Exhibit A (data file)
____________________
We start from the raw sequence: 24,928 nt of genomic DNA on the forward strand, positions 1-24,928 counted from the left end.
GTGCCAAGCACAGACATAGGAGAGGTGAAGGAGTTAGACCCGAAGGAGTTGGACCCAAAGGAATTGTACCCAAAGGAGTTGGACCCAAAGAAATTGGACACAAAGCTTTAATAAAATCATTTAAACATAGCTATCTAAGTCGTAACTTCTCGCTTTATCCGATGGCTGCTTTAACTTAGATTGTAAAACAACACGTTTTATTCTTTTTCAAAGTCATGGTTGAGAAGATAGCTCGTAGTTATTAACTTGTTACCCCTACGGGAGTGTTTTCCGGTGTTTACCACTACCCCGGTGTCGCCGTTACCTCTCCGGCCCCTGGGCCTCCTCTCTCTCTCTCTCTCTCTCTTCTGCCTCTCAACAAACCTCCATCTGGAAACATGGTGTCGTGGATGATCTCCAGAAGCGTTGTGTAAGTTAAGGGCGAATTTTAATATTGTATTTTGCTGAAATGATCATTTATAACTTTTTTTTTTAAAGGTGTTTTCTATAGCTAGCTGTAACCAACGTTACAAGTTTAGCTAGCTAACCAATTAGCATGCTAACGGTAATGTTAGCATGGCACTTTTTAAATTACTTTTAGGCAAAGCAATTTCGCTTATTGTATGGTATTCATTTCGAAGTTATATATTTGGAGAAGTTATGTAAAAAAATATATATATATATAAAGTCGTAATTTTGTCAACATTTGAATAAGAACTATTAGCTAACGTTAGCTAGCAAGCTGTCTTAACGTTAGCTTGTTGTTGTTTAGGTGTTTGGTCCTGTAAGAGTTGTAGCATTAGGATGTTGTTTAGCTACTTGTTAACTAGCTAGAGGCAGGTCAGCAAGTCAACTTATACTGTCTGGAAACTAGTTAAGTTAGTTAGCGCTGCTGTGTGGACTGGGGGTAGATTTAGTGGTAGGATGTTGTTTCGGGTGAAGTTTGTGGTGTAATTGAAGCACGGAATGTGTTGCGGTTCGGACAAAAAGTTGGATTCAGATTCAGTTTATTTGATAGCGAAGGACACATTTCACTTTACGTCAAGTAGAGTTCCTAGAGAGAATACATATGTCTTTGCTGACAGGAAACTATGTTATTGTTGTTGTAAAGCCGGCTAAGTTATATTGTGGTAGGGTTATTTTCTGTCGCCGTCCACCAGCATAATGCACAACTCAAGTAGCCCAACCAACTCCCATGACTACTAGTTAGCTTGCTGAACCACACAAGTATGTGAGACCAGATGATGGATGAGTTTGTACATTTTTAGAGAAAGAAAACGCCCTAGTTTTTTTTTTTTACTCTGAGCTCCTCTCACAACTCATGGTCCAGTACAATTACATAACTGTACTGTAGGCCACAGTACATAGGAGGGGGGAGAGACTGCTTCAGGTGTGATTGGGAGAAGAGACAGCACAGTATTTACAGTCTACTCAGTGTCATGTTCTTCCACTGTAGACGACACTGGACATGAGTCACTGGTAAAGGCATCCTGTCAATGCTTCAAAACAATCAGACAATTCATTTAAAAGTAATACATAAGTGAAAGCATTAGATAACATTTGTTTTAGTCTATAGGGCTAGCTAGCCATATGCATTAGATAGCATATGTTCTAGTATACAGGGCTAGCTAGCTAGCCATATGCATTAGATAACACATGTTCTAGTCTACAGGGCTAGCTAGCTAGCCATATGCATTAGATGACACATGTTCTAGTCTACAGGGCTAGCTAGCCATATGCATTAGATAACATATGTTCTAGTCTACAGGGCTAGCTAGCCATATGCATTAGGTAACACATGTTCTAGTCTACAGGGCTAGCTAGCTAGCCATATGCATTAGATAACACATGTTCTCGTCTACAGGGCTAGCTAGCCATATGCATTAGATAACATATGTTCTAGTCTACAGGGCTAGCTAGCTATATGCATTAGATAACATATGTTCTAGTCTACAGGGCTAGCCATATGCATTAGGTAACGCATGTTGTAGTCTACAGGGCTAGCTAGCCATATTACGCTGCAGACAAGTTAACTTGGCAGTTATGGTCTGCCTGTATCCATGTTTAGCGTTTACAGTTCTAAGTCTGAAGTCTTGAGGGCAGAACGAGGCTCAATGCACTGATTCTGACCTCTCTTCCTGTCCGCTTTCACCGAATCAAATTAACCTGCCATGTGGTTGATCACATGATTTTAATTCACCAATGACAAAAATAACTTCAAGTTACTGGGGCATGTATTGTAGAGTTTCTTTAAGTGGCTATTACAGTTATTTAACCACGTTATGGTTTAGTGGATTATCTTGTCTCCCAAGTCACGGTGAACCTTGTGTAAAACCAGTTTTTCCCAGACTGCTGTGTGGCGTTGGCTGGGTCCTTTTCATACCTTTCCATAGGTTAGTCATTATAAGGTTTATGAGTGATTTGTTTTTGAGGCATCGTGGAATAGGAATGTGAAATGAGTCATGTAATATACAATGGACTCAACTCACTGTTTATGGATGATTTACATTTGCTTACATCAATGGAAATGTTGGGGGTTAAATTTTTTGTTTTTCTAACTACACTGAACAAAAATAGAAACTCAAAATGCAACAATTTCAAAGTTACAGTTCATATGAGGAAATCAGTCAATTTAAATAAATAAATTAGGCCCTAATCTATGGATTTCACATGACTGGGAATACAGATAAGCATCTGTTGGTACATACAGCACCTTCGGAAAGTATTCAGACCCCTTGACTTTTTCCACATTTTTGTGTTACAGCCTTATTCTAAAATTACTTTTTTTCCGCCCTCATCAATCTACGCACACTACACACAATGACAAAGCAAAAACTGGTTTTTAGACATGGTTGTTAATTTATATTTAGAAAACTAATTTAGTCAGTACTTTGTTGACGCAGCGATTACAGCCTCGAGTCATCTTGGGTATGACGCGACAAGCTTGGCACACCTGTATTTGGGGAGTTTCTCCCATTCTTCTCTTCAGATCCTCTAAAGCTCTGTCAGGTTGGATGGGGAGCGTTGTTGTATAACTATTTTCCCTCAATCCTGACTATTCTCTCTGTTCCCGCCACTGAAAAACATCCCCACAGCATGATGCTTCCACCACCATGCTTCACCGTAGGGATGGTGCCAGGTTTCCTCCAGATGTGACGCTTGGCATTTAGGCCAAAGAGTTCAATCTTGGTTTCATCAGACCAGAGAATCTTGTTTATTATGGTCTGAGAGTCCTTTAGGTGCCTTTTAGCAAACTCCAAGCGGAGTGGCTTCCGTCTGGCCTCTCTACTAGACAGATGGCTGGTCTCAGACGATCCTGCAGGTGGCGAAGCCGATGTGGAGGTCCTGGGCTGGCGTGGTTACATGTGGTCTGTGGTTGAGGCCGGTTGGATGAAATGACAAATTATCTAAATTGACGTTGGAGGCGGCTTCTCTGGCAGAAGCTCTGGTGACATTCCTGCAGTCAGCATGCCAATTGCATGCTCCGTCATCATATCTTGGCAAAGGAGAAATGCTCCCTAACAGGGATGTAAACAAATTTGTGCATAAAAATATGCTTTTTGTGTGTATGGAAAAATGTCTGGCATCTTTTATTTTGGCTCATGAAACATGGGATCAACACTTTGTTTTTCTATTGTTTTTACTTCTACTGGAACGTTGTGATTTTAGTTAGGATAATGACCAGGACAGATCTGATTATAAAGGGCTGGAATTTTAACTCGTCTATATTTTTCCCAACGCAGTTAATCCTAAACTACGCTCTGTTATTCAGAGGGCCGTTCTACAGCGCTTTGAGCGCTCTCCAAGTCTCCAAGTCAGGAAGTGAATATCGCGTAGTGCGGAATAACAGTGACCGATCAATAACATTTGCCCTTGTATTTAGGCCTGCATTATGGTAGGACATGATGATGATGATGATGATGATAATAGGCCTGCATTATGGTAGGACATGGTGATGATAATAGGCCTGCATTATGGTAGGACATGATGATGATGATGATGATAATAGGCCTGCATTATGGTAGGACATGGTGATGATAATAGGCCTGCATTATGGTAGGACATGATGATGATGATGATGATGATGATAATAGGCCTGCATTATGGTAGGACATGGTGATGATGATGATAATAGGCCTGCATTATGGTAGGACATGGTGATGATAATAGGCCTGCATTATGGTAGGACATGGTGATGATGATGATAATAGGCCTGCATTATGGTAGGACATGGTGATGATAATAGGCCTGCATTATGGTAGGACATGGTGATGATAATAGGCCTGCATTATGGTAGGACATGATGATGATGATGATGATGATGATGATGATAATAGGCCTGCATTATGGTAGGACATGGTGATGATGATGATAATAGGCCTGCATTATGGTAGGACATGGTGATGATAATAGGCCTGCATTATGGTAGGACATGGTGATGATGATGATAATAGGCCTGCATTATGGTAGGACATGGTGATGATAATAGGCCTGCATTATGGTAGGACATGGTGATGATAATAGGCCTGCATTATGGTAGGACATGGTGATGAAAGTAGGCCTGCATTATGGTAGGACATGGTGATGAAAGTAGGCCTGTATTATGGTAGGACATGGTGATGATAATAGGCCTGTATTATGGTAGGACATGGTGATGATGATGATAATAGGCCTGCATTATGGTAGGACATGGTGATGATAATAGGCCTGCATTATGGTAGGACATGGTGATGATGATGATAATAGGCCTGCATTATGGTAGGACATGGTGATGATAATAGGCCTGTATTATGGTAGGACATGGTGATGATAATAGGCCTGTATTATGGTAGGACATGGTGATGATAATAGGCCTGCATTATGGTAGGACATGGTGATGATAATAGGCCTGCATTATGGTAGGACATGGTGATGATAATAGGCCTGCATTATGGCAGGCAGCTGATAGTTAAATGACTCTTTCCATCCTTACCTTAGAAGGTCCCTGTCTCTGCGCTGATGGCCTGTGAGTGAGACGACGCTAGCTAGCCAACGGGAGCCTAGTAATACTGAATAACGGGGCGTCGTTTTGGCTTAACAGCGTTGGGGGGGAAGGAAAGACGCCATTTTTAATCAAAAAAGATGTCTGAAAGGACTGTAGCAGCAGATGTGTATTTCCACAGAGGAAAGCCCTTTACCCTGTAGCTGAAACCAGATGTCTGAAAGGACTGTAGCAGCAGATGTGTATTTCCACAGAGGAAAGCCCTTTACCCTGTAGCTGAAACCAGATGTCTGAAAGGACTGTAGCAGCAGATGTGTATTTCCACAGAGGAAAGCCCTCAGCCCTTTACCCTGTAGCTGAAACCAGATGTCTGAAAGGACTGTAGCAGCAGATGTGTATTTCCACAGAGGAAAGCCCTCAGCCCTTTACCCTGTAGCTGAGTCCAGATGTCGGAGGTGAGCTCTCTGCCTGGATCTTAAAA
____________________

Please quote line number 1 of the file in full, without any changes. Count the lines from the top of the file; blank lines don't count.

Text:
We start from the raw sequence: 24,928 nt of genomic DNA on the forward strand, positions 1-24,928 counted from the left end.